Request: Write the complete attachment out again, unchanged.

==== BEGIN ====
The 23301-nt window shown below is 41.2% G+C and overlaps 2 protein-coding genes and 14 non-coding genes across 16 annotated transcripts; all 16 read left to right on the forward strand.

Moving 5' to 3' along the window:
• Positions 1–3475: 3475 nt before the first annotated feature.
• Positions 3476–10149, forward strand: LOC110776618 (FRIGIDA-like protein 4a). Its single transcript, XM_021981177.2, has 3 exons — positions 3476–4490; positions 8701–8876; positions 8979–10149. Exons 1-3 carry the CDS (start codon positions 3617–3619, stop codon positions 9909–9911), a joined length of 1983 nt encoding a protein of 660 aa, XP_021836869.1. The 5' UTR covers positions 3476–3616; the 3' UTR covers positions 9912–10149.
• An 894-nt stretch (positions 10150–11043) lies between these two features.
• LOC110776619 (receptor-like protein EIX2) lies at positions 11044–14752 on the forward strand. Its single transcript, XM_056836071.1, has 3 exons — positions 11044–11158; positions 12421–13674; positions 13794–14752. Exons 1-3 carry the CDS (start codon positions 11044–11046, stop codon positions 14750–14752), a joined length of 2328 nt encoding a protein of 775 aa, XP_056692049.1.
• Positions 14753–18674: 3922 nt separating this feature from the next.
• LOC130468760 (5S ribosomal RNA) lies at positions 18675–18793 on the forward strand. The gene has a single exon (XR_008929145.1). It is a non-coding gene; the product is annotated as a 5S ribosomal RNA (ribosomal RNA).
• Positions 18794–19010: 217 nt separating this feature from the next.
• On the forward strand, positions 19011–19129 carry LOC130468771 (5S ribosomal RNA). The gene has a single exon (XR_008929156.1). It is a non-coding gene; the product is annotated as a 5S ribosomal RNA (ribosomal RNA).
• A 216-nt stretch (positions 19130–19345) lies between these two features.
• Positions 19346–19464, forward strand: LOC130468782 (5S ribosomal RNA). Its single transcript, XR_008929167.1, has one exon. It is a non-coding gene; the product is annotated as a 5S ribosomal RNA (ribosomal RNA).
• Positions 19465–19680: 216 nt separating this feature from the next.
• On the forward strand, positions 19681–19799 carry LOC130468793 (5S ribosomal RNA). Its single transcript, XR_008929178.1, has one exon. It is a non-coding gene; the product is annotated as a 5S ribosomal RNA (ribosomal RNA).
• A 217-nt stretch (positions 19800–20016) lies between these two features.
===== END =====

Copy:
The 23301-nt window shown below is 41.2% G+C and overlaps 2 protein-coding genes and 14 non-coding genes across 16 annotated transcripts; all 16 read left to right on the forward strand.

Moving 5' to 3' along the window:
• Positions 1–3475: 3475 nt before the first annotated feature.
• Positions 3476–10149, forward strand: LOC110776618 (FRIGIDA-like protein 4a). Its single transcript, XM_021981177.2, has 3 exons — positions 3476–4490; positions 8701–8876; positions 8979–10149. Exons 1-3 carry the CDS (start codon positions 3617–3619, stop codon positions 9909–9911), a joined length of 1983 nt encoding a protein of 660 aa, XP_021836869.1. The 5' UTR covers positions 3476–3616; the 3' UTR covers positions 9912–10149.
• An 894-nt stretch (positions 10150–11043) lies between these two features.
• LOC110776619 (receptor-like protein EIX2) lies at positions 11044–14752 on the forward strand. Its single transcript, XM_056836071.1, has 3 exons — positions 11044–11158; positions 12421–13674; positions 13794–14752. Exons 1-3 carry the CDS (start codon positions 11044–11046, stop codon positions 14750–14752), a joined length of 2328 nt encoding a protein of 775 aa, XP_056692049.1.
• Positions 14753–18674: 3922 nt separating this feature from the next.
• LOC130468760 (5S ribosomal RNA) lies at positions 18675–18793 on the forward strand. The gene has a single exon (XR_008929145.1). It is a non-coding gene; the product is annotated as a 5S ribosomal RNA (ribosomal RNA).
• Positions 18794–19010: 217 nt separating this feature from the next.
• On the forward strand, positions 19011–19129 carry LOC130468771 (5S ribosomal RNA). The gene has a single exon (XR_008929156.1). It is a non-coding gene; the product is annotated as a 5S ribosomal RNA (ribosomal RNA).
• A 216-nt stretch (positions 19130–19345) lies between these two features.
• Positions 19346–19464, forward strand: LOC130468782 (5S ribosomal RNA). Its single transcript, XR_008929167.1, has one exon. It is a non-coding gene; the product is annotated as a 5S ribosomal RNA (ribosomal RNA).
• Positions 19465–19680: 216 nt separating this feature from the next.
• On the forward strand, positions 19681–19799 carry LOC130468793 (5S ribosomal RNA). Its single transcript, XR_008929178.1, has one exon. It is a non-coding gene; the product is annotated as a 5S ribosomal RNA (ribosomal RNA).
• A 217-nt stretch (positions 19800–20016) lies between these two features.